Mobile

Security flaw in iOS lets hackers spoof texts

While dedicated hackers can be an annoyance to companies like Apple, they can sometimes be helpful when it comes to digging up potentially devastating  security vulnerabilities.

That’s certainly the case this morning, as Pod2G, a French iOS hacker/security researcher known for discovering jailbreaking techniques, has revealed an SMS spoofing flaw that affects every version of Apple’s mobile OS. Using the flaw, hackers could spoof their identities via text and send messages asking for private information (by pretending to be from a users’ bank, for example), or direct users to phishing sites.

As Pod2g explains it, an SMS text message is converted to Protocol Description Unit (PDU) when sent from a phone, a dense protocol that also handles things like voice mail alerts and emergency medical systems. If a hacker was able to send a message in raw PDU format, they could take advantage of the User Data Header section to alter the reply number for a text.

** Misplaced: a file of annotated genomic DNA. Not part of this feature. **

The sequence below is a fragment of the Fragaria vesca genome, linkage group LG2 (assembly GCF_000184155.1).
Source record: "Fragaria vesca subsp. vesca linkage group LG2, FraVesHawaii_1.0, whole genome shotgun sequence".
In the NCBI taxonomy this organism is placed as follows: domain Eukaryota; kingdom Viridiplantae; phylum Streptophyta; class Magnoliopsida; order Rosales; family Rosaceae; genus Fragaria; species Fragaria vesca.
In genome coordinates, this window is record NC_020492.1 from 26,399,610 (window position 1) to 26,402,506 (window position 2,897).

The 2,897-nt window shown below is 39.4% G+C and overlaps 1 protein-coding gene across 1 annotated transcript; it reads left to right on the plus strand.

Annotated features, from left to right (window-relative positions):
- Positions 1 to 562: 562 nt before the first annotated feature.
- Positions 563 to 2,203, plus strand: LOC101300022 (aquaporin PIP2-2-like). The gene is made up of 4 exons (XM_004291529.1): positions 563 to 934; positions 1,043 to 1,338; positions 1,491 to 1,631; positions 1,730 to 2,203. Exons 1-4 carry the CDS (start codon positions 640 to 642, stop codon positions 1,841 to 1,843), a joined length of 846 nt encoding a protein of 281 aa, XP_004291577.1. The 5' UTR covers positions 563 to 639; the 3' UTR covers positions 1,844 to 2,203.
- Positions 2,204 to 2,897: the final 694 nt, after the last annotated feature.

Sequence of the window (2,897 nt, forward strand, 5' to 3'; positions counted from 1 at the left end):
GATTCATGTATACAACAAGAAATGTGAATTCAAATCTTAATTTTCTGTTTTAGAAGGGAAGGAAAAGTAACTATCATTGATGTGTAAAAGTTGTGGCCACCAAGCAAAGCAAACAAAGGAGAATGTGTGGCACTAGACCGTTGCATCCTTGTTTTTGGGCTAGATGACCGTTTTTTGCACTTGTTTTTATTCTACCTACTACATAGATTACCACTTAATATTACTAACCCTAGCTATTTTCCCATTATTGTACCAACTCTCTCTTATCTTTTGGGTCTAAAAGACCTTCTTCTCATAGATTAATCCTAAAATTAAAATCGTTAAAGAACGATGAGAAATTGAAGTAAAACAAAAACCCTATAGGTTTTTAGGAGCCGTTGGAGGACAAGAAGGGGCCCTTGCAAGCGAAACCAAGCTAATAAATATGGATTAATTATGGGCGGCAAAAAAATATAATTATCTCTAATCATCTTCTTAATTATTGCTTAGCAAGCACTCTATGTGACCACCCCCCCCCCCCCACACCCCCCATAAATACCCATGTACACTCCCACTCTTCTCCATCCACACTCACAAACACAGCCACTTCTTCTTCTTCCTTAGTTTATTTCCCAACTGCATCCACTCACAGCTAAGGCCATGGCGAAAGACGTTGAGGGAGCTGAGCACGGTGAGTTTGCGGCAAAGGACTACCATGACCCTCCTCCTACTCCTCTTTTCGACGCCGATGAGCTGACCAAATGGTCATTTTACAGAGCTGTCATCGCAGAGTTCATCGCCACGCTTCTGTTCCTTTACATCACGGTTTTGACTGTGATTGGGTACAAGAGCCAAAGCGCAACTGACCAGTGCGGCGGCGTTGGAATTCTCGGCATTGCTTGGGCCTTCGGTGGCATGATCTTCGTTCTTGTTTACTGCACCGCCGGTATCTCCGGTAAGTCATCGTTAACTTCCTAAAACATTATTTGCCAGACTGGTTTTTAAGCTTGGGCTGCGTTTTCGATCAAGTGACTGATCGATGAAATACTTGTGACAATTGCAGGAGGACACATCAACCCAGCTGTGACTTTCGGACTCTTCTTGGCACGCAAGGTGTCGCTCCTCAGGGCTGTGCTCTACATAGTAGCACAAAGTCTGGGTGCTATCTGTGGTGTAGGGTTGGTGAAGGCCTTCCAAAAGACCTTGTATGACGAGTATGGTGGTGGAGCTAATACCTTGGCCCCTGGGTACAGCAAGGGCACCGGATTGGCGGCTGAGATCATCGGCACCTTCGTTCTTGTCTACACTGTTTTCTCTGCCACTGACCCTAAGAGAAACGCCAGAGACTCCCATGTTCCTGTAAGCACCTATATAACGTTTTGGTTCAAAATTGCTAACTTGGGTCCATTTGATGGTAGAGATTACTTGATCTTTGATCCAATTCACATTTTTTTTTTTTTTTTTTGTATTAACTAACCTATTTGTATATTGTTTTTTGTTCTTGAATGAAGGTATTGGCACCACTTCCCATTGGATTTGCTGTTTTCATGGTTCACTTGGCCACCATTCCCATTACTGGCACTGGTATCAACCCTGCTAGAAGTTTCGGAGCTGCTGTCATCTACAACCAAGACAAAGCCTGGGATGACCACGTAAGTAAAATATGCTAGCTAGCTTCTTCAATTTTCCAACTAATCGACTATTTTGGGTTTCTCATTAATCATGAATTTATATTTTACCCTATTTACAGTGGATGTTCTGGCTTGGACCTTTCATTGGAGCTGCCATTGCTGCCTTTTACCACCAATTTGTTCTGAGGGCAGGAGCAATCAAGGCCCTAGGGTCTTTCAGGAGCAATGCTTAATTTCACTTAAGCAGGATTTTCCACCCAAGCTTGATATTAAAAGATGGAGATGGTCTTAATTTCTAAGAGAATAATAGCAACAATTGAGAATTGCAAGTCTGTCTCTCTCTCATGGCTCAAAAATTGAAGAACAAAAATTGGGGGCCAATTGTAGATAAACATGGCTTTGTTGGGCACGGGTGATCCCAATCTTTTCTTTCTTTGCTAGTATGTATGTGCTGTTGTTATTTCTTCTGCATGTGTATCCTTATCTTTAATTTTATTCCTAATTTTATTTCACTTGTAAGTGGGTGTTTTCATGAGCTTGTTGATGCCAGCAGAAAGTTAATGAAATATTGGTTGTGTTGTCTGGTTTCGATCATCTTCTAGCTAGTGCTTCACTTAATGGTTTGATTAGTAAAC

If properly implemented, you should see both the original texting address and the altered reply number. But on the iPhone, you only see the altered reply number. For whatever reason, the original sender gets hidden. The flaw only relates to texts on the iPhone, and not messages sent through Apple’s iMessage network (those don’t hit the SMS protocol at all).

Pod2G said he’ll be releasing an iPhone tool for raw PDU messaging soon, which should prove his findings. He thinks other security researchers are already aware of the SMS flaw, and he’s worried that hackers have caught wind as well.

We’ve asked Apple for further comment on this exploit, and we’ll report when we hear back.

Apple last year knocked security researcher Charlie Miller out of its developer program after he discovered a flaw allowing unapproved code to run in iOS.

Photo: Devindra Hardawar/VentureBeat


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